Factors to Consider If You Want to Stay Practicing or Begin Practicing as a Lawyer
Popular television shows might lead you to believe that a lawyer's work revolves around courtroom dramatics. Movies also would have us believe that all law is trial law—with a few days put aside for a meeting with a client who's in jail. Nothing could be further from the truth.
The great majority of a lawyer's work is done outside the courtroom. Many lawyers do not litigate at all. The point of a great deal of lawyering is to keep clients out of the kind of trouble that might bring them into the courtroom—and to the extent that the courtroom can be avoided, the lawyer is successfully doing his or her job. Despite the commonly held misapprehension that the lawyer is a litigious adversary, a lawyer is more often concerned with securing harmonious and orderly arrangements, and with avoiding and settling controversy, especially in regard to the drafting of contracts, wills, and other such documents. Legal skill and expertise often come into play in the necessary supervision of the complex relationships between human beings and their organizations— corporations, unions, cities, states, federal departments and agencies, cultural organizations, and international associations. Many lawyers preside over the financing and operation of business, both to ensure its operation in accordance with corporate law and to advance entrepreneurial goals.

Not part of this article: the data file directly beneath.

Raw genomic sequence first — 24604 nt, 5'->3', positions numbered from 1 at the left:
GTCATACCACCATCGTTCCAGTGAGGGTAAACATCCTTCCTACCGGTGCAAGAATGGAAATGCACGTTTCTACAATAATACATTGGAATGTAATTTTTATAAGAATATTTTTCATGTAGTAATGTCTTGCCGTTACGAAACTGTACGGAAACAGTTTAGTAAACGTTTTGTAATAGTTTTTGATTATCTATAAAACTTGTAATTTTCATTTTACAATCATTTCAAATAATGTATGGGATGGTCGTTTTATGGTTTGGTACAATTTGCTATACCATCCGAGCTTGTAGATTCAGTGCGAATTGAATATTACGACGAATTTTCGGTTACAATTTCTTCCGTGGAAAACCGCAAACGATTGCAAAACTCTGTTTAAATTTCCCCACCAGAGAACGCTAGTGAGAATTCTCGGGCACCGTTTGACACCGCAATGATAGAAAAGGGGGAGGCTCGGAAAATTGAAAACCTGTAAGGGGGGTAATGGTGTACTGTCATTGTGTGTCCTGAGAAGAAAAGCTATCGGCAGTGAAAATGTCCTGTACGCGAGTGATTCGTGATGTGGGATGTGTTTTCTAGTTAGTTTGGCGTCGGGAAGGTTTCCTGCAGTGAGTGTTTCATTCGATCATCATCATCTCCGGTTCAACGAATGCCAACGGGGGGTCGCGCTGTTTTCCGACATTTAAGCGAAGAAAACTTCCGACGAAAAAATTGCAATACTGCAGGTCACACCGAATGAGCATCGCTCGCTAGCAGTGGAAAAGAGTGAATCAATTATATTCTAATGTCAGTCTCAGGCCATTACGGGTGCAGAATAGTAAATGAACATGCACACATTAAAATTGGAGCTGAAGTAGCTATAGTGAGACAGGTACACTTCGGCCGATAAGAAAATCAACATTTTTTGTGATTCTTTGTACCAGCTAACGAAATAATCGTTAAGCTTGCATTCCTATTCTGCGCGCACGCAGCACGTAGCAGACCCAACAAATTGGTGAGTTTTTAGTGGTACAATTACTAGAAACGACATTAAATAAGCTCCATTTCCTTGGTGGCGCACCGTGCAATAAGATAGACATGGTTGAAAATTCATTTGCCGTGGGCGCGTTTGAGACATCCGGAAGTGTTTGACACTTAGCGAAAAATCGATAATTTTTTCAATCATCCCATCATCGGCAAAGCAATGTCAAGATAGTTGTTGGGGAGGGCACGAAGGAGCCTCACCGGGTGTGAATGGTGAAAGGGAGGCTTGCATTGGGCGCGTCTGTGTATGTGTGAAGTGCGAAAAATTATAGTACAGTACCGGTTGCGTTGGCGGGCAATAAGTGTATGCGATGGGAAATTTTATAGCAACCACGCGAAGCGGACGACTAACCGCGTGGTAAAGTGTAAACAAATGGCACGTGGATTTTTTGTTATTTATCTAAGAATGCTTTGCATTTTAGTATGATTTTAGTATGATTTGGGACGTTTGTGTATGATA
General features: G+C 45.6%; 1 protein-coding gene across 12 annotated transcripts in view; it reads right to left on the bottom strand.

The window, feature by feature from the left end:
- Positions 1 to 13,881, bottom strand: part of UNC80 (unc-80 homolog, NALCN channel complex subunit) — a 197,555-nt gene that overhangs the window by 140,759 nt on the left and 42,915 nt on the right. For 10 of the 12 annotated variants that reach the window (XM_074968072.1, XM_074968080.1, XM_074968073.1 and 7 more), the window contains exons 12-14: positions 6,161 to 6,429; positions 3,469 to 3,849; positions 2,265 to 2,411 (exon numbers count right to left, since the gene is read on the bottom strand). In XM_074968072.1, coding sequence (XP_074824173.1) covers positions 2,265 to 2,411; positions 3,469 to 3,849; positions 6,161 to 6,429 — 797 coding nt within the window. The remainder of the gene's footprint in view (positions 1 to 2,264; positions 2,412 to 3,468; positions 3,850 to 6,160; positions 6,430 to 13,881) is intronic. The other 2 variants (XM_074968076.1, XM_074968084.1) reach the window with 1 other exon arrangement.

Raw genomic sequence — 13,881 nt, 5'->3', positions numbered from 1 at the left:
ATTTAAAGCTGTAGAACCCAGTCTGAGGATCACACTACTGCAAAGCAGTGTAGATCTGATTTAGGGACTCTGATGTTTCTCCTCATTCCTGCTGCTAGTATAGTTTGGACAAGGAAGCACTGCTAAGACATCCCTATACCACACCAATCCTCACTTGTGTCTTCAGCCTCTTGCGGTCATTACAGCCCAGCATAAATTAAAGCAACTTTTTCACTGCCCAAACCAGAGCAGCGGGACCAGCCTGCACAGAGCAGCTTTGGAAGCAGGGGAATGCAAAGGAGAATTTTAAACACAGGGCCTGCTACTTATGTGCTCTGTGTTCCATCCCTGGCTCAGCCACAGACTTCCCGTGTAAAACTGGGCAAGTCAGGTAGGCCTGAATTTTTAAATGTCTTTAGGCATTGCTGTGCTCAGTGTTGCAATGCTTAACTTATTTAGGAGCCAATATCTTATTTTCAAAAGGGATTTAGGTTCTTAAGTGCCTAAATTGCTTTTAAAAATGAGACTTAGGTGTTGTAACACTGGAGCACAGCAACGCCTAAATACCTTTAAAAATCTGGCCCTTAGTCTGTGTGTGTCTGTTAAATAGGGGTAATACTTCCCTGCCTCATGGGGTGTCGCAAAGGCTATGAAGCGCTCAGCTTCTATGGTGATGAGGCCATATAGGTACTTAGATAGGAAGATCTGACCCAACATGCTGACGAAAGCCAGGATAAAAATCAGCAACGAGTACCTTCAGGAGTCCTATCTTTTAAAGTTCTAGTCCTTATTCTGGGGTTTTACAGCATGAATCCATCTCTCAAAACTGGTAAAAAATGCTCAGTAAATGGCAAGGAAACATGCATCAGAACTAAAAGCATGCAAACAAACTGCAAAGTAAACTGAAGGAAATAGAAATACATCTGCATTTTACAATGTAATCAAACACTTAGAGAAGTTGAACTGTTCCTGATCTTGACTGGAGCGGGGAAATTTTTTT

Law school applicants often assume that they will go to work for a law firm following their completion of law school. However, a significant number of all lawyers practice outside of law firms. This includes those who work in private industry and for private associations; those employed by the government, including the judiciary; and those who work in public interest law or legal education.
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